Birdman review: Michael Keaton’s triumphant return to the spotlight

Posted on 6 January 2015
By George Heron
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Michael Keaton is back in a lead role, something that has not consistently occurred since the 1990s. After numerous cameo and supporting roles, it’s great to see him at the forefront once again with Birdman.

Riggan Thomson (Keaton) is an actor in his 60s who’s taking one last shot at creative success by adapting and directing a book by Raymond Carver called ‘What We Talk About When We Talk About Love’ into a Broadway play. This is a departure from what has made him previously successful, the Birdman movies of the ’90s, a superficial success that hangs over everything he does.

The film is made in a very unique way, like it’s one big take with the one camera. The camera moves around the theatre freely. Time progresses at certain points but it’s all seamless, creating an irresistible flow. The camera positioning is crucial and innovative, too.

It feels like a fly-on-the-wall at times, which also flies around the characters up close and personal to fully portray emotions and moods.

Keaton’s performance is stunning. He deserves an Oscar for his all-encompassing depiction of an actor constantly teetering on the brink between success and failure. He helps create so many memorable scenes with some stunning monologues and physical comedy. A complete performance.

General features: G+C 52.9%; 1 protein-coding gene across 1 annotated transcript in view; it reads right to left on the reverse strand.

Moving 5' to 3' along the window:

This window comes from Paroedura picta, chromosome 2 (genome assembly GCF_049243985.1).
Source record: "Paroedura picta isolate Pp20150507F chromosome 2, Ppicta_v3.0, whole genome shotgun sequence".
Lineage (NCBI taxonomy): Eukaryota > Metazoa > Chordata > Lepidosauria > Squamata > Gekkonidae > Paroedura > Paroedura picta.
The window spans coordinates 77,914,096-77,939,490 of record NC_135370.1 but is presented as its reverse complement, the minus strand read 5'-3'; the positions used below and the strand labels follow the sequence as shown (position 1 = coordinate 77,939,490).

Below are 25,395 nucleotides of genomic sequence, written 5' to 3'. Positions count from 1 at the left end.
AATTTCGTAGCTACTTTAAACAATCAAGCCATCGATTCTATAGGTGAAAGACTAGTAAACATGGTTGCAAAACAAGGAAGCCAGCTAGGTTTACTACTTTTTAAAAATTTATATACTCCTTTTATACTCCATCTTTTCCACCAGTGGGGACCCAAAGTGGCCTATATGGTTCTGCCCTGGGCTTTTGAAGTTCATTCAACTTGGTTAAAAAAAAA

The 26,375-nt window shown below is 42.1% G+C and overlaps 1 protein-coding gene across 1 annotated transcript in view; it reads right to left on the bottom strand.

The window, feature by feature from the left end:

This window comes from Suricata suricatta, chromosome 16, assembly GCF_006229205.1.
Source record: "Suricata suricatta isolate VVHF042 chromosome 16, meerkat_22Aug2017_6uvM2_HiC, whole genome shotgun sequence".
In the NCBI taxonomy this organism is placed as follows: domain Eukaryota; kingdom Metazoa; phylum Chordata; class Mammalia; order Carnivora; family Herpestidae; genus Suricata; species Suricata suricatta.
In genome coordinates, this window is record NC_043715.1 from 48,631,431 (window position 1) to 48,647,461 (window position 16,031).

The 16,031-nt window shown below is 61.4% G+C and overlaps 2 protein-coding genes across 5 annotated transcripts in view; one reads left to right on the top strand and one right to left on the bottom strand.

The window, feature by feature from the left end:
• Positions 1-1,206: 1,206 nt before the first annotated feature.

Kudos must also go to the supporting cast with Zach Galifianakis, Ed Norton, Emma Stone and Naomi Watts adding the complicated lives of their own characters into the mix. Galifianakis is the straight guy for a change, Thomson’s lawyer and best friend, trying his best to keep the production together, which could easily fall apart at any point by the slightest thing.

Director and co-writer Alejandro Gonzalez Inarittu has crammed so many themes into this film yet it doesn’t feel preachy or overwrought. Not that it holds back in the slightest. We’re in dark comedy mode here, exploring (amongst many other themes) the ego, delusions of grandeur, mental illness, the ageing process, neglectful parents, divorce and something that struck a chord personally with me, the role of the critic.

I’m not going to start justifying why I started writing reviews but let’s just say Keaton tears all critics a new one. It’s the kind of film that would make anyone question themselves and how they have spent their life thus far.

Nobody could possibly do a review without devoting at least one sentence to the stunning percussive music that further enhances the film. When I say percussive, I mean the score is 99.99999% drums. A nice touch is the live drummers that turn up now and again to provide a live score to the proceedings.

It’s worth sticking around to the very end of the film as the credits move and fade in time to the rhythm. One can’t help but be transfixed from beginning to end.